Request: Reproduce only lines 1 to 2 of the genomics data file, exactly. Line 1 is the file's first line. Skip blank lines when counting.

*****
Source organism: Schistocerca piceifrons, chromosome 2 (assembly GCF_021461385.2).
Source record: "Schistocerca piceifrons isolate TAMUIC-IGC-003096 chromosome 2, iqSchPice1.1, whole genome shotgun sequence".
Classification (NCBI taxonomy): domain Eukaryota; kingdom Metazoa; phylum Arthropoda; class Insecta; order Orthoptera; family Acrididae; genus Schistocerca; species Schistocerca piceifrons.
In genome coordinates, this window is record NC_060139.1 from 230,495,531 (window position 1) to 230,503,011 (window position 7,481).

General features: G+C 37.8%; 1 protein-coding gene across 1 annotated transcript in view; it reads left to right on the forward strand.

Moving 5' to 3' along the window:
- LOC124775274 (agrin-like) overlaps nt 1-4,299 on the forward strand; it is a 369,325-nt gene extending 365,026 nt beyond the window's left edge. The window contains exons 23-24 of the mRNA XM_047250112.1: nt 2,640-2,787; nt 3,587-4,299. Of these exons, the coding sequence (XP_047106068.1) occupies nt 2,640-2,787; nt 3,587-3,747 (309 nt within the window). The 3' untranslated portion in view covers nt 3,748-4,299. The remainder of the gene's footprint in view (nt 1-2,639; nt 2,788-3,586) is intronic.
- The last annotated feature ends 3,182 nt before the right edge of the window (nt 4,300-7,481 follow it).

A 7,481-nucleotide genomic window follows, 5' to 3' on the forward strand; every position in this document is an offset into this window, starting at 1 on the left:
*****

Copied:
Source organism: Schistocerca piceifrons, chromosome 2 (assembly GCF_021461385.2).
Source record: "Schistocerca piceifrons isolate TAMUIC-IGC-003096 chromosome 2, iqSchPice1.1, whole genome shotgun sequence".